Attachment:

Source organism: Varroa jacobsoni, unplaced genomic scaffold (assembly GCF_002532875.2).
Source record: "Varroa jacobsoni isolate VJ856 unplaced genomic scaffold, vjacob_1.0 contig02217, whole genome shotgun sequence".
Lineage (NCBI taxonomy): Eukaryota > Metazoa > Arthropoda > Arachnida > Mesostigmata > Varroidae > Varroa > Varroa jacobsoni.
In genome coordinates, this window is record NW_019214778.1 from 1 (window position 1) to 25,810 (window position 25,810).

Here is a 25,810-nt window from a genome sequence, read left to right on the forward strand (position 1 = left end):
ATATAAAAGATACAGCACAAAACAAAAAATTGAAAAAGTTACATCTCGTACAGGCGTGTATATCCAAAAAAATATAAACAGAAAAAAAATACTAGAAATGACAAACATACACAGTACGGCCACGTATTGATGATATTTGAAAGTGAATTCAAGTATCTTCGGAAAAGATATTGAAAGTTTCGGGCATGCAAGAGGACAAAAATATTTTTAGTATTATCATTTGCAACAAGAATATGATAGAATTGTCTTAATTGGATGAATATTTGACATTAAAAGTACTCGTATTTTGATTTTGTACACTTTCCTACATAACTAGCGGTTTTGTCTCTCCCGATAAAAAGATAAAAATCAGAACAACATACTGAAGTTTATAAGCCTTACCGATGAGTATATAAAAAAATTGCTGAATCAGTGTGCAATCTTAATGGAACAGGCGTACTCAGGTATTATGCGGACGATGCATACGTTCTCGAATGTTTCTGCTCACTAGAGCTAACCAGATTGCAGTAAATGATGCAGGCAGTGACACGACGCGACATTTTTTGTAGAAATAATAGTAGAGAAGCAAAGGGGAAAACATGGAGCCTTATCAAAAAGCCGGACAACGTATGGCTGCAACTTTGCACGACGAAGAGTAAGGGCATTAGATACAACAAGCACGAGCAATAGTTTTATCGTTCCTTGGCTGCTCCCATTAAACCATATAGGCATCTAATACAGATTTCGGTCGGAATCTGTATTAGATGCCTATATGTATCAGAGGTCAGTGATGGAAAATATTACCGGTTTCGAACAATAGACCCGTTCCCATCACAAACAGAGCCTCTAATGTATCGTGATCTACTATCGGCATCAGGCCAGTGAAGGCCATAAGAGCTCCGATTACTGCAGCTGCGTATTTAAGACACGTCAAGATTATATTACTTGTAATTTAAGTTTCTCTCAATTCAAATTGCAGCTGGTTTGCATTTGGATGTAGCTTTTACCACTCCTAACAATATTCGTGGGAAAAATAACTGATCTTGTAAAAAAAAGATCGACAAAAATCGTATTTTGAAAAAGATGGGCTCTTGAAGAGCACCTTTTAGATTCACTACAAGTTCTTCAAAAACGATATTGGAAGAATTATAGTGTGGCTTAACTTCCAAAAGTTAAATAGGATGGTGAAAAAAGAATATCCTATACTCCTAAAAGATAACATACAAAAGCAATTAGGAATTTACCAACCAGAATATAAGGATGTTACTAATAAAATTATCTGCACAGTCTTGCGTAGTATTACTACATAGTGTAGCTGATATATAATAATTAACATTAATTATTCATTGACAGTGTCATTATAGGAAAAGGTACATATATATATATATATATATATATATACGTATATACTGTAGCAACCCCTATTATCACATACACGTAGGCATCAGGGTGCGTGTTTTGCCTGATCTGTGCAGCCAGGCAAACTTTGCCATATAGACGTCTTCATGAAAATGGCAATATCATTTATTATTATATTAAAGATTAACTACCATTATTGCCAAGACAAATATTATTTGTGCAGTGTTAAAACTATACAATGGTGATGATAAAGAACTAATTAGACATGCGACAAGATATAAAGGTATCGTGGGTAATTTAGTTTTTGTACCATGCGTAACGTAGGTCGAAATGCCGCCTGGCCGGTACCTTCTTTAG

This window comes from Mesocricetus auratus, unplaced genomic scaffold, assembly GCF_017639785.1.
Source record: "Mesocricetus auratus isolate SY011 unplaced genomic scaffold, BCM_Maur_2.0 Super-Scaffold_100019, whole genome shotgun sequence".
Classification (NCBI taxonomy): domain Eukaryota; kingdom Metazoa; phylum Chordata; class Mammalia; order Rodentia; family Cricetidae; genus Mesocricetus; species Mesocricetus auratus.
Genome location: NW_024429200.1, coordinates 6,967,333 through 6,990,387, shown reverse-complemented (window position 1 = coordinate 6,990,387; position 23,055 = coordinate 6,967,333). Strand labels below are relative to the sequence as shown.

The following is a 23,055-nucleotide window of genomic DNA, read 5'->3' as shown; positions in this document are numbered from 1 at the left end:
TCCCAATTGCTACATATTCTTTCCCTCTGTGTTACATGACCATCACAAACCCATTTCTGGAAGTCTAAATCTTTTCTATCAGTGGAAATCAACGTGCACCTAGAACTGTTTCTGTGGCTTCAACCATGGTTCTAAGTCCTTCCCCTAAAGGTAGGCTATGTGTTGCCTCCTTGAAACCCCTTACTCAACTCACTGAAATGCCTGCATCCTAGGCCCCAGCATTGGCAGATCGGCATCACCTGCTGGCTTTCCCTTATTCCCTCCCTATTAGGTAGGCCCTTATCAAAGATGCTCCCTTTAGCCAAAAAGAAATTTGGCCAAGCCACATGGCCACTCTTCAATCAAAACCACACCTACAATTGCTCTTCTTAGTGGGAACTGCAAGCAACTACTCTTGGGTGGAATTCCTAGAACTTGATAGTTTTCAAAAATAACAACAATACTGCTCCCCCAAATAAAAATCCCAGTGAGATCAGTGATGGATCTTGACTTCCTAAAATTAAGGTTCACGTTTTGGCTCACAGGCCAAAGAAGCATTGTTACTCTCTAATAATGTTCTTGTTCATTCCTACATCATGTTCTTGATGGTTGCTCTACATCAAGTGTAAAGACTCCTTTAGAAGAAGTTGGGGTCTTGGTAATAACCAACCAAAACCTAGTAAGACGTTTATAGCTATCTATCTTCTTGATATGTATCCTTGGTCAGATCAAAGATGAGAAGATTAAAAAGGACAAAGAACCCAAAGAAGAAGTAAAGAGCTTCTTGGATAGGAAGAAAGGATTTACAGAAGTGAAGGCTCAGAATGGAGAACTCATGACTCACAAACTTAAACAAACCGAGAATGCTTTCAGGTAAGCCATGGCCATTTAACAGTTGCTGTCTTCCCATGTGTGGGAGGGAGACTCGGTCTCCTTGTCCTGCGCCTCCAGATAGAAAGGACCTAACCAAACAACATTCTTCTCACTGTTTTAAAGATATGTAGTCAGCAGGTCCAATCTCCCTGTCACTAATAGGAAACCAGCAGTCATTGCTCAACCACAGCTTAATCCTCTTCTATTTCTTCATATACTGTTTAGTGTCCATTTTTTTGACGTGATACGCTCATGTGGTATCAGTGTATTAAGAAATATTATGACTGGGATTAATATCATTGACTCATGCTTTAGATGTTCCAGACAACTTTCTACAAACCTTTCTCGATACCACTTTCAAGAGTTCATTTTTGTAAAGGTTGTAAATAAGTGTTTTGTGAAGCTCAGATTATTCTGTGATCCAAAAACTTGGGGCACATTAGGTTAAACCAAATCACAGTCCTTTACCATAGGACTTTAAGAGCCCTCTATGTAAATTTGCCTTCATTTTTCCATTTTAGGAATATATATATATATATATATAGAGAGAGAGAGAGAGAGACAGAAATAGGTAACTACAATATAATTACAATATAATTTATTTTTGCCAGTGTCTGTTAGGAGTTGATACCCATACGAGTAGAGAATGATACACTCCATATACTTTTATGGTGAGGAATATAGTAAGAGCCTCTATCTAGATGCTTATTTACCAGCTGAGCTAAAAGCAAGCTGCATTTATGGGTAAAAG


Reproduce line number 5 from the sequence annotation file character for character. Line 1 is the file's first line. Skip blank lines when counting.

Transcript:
Here is a 25,810-nt window from a genome sequence, read left to right on the forward strand (position 1 = left end):